Flintoff was fit for Headingley, says agent
The Times has reported that Andrew Flintoff had declared himself fit for the fourth Ashes Test only to be overlooked by England's captain and coach. At the Headingley post-match presentation, Michael Atherton - who wrote the story in the Times - asked Andrew Strauss who was responsible for not picking Flintoff and the answer was Strauss and Andy Flower.
According to Andrew Chandler, Flintoff's agent, England did not want to gamble after the allrounder failed to allay fears over his knee injury. "I've seen a few disappointed sportsmen over the last couple of months but I've never seen anybody as low as Flintoff was on Thursday night when he was told he would not be selected," Chandler told the Times. "He told them that he was fit enough to get through, that he felt no different to how he felt at Edgbaston and that he could get through and do his bit. They didn't want him.
"He was prepared to do whatever it takes, was prepared to put whatever needed to be put into his knee. The whole point of announcing his retirement when he did was to clear his head and prepare to do whatever needed to be done to play the final Test matches of his career.
"He [Flintoff] just didn't see it coming. He wanted to play and they didn't want him, and he didn't see that coming at all."
Chandler said Flintoff could have played through the pain barrier purely on adrenaline, as he did at Lord's for a match-winning performance. "What they didn't take into account during Thursday's practice was that there was no adrenalin," he said. "That was why he looked as though he was struggling so much and why he became so much worse on the final day at Edgbaston, when it was clear the game could not be won.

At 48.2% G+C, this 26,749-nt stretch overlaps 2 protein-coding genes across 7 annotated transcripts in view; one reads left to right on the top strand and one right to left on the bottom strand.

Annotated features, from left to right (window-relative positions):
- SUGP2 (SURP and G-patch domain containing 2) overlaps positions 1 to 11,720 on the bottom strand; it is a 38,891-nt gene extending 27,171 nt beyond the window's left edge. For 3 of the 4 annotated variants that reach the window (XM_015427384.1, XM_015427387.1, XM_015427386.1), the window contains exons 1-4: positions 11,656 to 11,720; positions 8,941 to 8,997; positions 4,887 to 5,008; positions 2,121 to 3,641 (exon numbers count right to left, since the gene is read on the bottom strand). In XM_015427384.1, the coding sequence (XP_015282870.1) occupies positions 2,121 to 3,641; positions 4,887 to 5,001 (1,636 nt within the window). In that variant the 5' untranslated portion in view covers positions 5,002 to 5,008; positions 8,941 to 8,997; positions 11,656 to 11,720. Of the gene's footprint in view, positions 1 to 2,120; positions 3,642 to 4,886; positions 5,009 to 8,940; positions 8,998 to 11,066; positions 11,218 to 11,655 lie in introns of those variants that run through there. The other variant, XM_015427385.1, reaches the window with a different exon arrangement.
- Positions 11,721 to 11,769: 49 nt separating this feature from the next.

"He was hurting at Lord's but the adrenalin got him through. It would have got him through this week as well. His presence would certainly have lifted the crowd and the team, because without him they don't have much inspiration."
However Geoff Miller, the national selector, has defended the decision not to pick Flintoff, insisting that he and the selectors had to listen to the medical advice they were offered. "We had to guarantee that Fred could do the job required to bowl the overs," Miller told BBC Radio Five Live. "We'd been monitoring his injury day by day and the selectors felt that it was better that he didn't play in that game. Yes, he might have thought he was fit to do a certain job but we had to work out whether he'd be fit to do a constant job, meaning bowl the amount of overs required to get the 20 wickets.
"We have to go on the medical advice. We know that Freddie's passionate to play for England, I accept that, but there are a lot of other ideals we have to work to, such as taking medical advice. If the medics say there's still a problem there, then we have to accept what their viewpoint is."
Australia's captain Ricky Ponting had said before the fourth Test that England would be taking a massive gamble if they risked playing a half-fit Flintoff.